If they've got half their galaxy colonized and they're "close" say within a few tens of millions of light-years to us, then they might already be colonizing our galaxy. My view is a few tens of millions of light years is not that much bigger a jump than a few tens of thousands of light years. For example, even if they didn't have a clue how to break down and store whatever components they use for their AU-scale system, they could always send a small star cluster over at a significant fraction of the speed o
            • by mdsolar (1045926)
              I suppose if you condensed the material in an AGN jet you get chunk of mass going that fast and reaching another galaxy. There are high velocity stars (not that high though) that might be three body interaction ejections from Andromeda http://www.technology.org/2013... [technology.org]
        • What if the advanced civilization turned out to be masters of power efficiency? An analogy from the world of computing: the first electronic computers required the power of a house simply to boot up. The smartphone in your pocket is thousands of times more powerful while using no more power than a small light bulb. Does this mean all we'll find are vacuum tube using spacefarers who use nuclear bombs for rocket fuel?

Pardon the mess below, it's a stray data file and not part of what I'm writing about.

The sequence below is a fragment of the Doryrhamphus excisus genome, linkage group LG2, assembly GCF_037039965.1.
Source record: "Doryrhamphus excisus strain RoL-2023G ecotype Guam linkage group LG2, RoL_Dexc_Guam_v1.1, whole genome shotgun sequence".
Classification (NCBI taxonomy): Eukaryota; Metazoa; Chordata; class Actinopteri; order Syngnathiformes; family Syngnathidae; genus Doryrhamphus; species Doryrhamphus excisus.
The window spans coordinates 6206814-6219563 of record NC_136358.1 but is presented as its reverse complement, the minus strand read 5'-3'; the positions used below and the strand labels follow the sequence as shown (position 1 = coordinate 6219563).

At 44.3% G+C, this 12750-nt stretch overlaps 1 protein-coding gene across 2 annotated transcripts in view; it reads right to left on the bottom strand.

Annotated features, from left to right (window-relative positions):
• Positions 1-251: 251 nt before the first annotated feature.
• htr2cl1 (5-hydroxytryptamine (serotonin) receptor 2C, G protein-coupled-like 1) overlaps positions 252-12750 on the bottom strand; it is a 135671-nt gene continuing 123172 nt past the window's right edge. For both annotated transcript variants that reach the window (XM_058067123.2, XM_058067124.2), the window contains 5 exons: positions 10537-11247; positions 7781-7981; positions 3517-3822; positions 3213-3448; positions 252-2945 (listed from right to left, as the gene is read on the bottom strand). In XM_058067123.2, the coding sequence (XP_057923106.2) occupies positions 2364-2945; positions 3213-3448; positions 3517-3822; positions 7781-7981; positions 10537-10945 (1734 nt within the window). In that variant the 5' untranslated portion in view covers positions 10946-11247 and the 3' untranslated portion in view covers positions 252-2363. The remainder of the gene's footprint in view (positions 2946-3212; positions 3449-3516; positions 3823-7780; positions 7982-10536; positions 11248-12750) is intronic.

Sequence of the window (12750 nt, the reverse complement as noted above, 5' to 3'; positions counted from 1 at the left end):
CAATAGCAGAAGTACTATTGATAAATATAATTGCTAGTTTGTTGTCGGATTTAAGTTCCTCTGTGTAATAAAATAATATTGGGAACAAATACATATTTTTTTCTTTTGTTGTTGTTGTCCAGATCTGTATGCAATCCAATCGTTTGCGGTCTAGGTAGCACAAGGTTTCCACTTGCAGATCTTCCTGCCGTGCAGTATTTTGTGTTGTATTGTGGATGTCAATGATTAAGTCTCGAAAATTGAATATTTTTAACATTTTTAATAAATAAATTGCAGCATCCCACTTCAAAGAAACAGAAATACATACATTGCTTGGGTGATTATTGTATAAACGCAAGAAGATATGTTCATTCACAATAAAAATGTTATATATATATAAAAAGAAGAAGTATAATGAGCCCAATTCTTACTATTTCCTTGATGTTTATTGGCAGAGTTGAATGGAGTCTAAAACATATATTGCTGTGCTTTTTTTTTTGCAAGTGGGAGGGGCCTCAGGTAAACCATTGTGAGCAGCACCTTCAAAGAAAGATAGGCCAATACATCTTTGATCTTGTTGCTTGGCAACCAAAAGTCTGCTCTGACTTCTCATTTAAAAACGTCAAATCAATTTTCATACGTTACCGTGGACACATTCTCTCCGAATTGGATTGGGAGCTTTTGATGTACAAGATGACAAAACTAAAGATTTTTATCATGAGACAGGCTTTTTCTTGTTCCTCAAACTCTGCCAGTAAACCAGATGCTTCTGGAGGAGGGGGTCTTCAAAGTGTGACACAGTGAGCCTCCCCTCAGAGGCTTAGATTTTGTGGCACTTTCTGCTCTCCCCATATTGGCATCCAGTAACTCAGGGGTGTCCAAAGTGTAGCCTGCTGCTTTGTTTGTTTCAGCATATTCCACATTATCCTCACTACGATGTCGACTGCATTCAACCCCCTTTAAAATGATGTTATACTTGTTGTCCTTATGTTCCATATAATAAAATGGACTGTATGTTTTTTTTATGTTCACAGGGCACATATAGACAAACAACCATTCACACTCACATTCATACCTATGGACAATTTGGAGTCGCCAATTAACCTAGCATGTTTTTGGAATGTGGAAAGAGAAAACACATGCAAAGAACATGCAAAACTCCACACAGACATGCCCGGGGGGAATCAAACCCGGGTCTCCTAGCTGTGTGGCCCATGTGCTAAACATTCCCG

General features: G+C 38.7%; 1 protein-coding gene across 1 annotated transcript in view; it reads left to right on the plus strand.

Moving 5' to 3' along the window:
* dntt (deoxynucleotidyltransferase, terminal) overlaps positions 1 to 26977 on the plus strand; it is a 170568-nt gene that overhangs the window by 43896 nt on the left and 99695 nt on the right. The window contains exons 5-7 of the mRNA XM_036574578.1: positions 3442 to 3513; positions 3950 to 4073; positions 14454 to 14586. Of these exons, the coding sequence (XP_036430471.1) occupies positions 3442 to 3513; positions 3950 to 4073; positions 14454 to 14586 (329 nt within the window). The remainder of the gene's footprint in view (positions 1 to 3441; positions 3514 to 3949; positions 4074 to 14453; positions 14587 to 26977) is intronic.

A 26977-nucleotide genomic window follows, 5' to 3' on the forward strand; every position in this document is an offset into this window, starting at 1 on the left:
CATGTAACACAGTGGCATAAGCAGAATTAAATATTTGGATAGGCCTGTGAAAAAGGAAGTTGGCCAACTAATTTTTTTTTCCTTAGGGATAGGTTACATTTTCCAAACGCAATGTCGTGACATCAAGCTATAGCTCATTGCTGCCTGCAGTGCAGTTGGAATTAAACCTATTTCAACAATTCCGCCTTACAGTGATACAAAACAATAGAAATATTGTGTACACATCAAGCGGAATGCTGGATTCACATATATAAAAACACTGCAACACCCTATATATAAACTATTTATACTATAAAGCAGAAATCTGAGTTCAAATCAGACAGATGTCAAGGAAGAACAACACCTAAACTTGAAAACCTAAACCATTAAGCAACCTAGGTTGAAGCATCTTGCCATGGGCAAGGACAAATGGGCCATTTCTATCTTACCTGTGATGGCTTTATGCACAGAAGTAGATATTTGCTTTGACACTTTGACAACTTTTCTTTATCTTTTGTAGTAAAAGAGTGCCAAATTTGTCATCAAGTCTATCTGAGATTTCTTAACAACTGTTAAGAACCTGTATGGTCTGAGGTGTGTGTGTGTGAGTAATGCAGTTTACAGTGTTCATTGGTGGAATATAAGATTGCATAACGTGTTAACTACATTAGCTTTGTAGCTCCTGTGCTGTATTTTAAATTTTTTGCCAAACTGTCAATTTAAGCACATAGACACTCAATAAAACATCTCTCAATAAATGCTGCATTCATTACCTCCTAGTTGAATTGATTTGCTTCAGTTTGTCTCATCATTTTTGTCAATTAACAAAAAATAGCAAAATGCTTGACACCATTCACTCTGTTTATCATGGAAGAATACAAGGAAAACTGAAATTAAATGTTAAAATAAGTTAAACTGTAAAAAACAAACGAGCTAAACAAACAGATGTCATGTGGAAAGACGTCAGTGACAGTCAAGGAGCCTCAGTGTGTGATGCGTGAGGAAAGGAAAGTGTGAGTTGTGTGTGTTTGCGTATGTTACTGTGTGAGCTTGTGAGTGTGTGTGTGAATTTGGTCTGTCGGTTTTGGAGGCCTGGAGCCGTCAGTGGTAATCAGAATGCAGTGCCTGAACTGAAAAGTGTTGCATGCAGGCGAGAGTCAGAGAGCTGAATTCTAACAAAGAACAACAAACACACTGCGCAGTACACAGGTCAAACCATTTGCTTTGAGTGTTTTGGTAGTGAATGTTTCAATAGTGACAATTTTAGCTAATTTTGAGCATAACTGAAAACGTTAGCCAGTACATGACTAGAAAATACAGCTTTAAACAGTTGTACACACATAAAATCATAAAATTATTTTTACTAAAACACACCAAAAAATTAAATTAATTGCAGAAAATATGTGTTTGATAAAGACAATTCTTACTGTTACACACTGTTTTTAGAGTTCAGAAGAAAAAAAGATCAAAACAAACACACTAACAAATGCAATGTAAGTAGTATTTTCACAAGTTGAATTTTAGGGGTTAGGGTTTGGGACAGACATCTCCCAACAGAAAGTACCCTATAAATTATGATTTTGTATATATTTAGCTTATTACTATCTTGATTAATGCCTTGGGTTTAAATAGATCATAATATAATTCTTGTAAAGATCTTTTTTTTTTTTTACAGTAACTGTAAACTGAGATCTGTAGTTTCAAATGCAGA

• by mdsolar (1045926)
            Energy used efficiently is still energy used. There is always waste heat. The paper addresses what would be an o[optimal waste heat temperature. http://arxiv.org/pdf/1408.1134... [arxiv.org] If you want your waste heat half as warm, your Dyson Sphere has to have four time the radius so you material use becomes excessive.
            • "your Dyson Sphere"

              I'd consider that inefficient. I mean there are far simpler ways of becoming a spacefaring species without hijacking an entire star. If an advanced civilization develops a method for "mind uploading" and downloading to an appropriate android or organic body, they'd only need to build a network of small space stations before they can "email" themselves from hub to hub at the speed of light, something that can well be powered by a small fusion reactor or some other energy source virtually u

  • with waste heat. never thought of that.
  • An alien civilization using this technique, would certainly not be able to spot us in our current level of development. In a few millennium perhaps.